PURPOSE: Presence of pulmonary fibrosis detected on computed tomography may correlate with prognosis in patients with hypersensitivity pneumonitis. Purpose of this study was to establish the prognostic significance of pulmonary fibrosis detected by computed tomography in patients with hypersensitivity pneumonitis.
METHODS: We identified 69 consecutive patients with hypersensitivity pneumonitis diagnosed between January 1997 and December 2002 at Mayo Clinic, Rochester, MN. Patients were stratified into the fibrotic and non-fibrotic groups based on the computed tomographic findings. Fibrosis was defined by the presence of irregular linear opacities, traction bronchiectasis, or honeycombing.
RESULTS: Of 69 patients, 26 were classified as fibrotic and 43 as non-fibrotic. Patients in the fibrotic group were older, had longer symptom duration, were more likely to have crackles on auscultation, more likely to be exposed to avian antigen, and had greater restrictive lung impairment (p<0.05 for all comparisons). There were 11 deaths in the fibrotic and 1 death in the non-fibrotic group (p<0.0001). In the regression analysis, the computed tomography evidence of fibrosis, more severe pulmonary function abnormalities, and the presence of crackles on auscultation were predictive of survival (p<0.05 for all). The presence as well as the extent of fibrosis was associated with increased mortality. The age-adjusted hazard ratio for mortality in patients with fibrosis was 4.6 (95% confidence intervals 2.0-20.1; p<0.0001).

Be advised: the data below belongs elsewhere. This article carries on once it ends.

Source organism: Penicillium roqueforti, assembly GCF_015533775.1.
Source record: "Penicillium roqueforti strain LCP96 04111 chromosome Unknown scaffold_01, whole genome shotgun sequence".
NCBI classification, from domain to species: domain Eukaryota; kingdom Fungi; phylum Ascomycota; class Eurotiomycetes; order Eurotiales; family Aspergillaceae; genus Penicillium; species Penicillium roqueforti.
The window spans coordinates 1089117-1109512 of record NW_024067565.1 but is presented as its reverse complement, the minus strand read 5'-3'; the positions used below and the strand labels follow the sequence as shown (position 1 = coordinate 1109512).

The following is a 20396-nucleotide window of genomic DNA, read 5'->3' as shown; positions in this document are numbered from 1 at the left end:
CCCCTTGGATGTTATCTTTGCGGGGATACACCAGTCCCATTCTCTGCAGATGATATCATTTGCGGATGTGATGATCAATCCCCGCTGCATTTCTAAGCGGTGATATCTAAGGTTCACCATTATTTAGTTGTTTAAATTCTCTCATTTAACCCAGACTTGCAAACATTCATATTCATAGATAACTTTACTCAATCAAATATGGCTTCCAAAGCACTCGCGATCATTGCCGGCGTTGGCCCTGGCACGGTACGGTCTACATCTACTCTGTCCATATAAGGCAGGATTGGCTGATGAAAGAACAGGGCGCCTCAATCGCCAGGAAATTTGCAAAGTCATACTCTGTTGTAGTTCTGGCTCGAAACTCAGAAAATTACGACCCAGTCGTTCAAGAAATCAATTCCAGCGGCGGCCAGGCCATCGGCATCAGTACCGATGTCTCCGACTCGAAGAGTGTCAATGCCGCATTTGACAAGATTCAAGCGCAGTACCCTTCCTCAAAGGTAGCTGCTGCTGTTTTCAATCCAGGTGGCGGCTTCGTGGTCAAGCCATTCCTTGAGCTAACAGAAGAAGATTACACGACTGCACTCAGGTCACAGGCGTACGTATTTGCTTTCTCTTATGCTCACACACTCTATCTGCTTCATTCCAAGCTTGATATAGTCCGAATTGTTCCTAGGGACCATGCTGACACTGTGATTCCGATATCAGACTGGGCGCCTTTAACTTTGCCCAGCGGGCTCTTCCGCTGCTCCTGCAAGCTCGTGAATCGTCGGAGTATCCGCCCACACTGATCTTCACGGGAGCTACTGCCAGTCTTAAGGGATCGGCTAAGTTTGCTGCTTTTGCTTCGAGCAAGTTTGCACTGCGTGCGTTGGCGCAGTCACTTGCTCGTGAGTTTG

CONCLUSION: Computed tomographic findings of parenchymal fibrosis are associated with reduced survival in patients with hypersensitivity pneumonitis.
CLINICAL IMPLICATIONS: The results of our study provide insight into the prognosis of hypersensitivity pneumonitis and help in identifying those patients who may require intensified measures to avoid antigen exposure.
DISCLOSURE: Viktor Hanak, No Financial Disclosure Information; No Product/Research Disclosure Information